When I was growing up we "down to the country" every other week. For us, "down to the country" meant that we packed into our Ford, went east of Charlotte to Union County where my uncle Barron, Grandma Greene and many cousins lived on their farm. There were pastures, fields, lakes, woods, Tarzan movies on TV and (one of my favorites) barns. The barns had all sorts of cool tools, tractors and mangers full of hay for the animals. The smells were earthy and stinky and we loved all the games played as we visited with family.
Most of us have grown up with the image of Jesus being born in a barn. Historically, though, it seems most likely that Jesus was born in the part of a stone house where the family's animals were brought in for the night. It could have been a one room house with a lowered section reserved for cows, donkeys or other livestock. It most certainly would have shared the smells I experienced growing up with my cousins in Union county. The grotto, house or stable (whatever floats your boat) would have been a very common place for peasant families.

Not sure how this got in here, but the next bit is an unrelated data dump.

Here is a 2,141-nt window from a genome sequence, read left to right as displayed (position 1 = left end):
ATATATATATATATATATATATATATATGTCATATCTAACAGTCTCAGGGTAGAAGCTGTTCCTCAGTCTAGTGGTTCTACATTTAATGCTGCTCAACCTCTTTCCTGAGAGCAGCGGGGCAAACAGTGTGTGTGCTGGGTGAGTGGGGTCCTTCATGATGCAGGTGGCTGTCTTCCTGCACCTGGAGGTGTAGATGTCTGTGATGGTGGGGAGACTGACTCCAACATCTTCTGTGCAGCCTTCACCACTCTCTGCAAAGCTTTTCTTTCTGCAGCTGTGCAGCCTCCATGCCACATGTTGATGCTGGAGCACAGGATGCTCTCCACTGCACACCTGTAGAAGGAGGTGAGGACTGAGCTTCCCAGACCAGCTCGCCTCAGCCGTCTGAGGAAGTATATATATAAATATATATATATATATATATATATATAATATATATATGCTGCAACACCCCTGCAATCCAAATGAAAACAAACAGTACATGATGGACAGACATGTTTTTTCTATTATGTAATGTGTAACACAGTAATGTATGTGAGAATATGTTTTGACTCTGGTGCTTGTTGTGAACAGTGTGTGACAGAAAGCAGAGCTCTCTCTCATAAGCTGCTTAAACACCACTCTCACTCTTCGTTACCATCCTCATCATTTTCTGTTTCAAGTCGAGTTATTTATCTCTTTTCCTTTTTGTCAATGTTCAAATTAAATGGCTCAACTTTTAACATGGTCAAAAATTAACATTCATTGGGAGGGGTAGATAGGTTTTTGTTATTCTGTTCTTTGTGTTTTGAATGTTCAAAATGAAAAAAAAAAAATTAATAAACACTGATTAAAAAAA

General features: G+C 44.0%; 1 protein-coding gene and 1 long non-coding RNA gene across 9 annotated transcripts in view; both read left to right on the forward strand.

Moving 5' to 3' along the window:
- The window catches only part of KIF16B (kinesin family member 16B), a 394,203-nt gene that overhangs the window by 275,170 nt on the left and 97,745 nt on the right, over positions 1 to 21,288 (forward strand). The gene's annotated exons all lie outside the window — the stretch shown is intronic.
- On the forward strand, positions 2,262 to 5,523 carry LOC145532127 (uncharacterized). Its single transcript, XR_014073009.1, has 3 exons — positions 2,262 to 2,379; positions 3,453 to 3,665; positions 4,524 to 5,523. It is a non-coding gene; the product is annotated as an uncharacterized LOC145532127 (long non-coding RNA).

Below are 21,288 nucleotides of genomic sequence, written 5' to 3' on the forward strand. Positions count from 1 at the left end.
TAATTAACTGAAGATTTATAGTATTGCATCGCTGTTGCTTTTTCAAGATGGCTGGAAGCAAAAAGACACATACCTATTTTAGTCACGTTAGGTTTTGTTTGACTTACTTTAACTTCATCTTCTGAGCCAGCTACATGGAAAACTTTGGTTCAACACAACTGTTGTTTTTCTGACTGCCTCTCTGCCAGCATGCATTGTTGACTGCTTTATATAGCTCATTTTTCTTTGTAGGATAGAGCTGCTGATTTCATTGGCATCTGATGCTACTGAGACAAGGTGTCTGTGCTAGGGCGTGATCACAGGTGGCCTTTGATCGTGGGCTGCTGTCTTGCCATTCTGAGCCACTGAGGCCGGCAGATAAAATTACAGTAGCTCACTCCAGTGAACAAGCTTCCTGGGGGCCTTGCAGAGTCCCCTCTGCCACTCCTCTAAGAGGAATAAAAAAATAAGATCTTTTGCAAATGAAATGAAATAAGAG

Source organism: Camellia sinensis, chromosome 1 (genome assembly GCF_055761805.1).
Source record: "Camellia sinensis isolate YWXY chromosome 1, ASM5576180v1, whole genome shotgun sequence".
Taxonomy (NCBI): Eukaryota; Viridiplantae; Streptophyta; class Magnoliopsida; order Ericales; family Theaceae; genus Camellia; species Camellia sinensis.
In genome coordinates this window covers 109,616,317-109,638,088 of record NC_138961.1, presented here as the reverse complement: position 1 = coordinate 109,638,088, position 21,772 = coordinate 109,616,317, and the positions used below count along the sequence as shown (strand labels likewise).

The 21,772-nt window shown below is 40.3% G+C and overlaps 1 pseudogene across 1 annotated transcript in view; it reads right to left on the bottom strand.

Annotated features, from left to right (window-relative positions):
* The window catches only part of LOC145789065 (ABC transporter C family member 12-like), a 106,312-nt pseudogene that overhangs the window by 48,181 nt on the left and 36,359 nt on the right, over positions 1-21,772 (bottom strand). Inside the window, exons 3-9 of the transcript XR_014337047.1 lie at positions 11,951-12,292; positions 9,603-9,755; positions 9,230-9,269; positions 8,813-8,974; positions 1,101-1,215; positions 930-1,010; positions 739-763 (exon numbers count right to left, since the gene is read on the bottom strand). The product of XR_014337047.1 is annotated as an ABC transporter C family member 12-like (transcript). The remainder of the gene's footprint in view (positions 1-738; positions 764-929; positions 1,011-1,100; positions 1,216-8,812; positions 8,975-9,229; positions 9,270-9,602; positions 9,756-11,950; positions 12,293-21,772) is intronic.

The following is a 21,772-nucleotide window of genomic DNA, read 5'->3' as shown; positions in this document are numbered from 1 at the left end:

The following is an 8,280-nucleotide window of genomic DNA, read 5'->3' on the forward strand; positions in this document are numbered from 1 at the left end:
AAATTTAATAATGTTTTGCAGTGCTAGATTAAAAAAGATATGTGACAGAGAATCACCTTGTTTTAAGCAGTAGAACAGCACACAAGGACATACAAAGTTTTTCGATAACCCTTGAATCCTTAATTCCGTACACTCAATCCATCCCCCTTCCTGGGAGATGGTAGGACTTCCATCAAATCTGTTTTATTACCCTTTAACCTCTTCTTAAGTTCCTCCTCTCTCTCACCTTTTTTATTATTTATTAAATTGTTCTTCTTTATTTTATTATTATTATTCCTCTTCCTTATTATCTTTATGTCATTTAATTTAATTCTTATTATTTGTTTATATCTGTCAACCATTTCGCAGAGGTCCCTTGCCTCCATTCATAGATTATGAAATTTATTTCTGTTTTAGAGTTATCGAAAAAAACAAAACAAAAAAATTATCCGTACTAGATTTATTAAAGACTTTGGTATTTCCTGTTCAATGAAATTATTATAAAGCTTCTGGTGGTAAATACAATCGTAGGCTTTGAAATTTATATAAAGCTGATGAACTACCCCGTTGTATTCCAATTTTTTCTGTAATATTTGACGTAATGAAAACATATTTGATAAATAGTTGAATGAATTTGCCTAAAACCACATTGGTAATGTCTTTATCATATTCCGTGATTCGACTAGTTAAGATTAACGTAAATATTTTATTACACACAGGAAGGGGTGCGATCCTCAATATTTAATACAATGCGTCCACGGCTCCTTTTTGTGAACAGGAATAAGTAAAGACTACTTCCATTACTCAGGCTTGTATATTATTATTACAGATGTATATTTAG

Each year I renew my wondering about the "why" of a Holy God coming to this world as a peasant child in a manger. I have three theories about this that I hope we can "chew" on (like those Union County cows chewing their cud).
First, God's power, might and authority cannot come by human means. God doesn't need titles, degrees, stocks, bonds, royal pedigree or any of our human ways of deciding who has more power or clout. Jesus has been given "all authority" by God the Father. That trumps (no pun intended) any of our systems of establishing pecking order.
Second, God has a history of taking common things and making them extraordinary. Jesus makes plain water into the very best wine. God makes the "runt" of the lot the greatest king in the history of Israel. God takes 300 soldiers and defeats a great army. God takes a simple one room house with a built in stable and makes it the birthplace of the King of Kings. Maybe THAT God can do something with you and I!
Finally ... God makes Himself totally accessible. We talk of fairness, equality and a "level playing field." That doesn't exist in our natural human world. But it DOES exist in the symbol and reality of the manger. Even the ne'er-do-well shepherds, who were looked down upon by most everyone, ran to see a royal baby who was wrapped in swaddling clothes, lying in a manger. Even they could approach that place. For Jesus is accessible to all.
Come to the manger this week. Leave your pride and prominence outside for when we come to the manger we come into the glory of a God who doesn't need our power, doesn't need our flashiness and doesn't need our social divisions. In spite of our stinkiness, our filth and our unworthiness He "became human and made His home among us!" Amazing love! Randy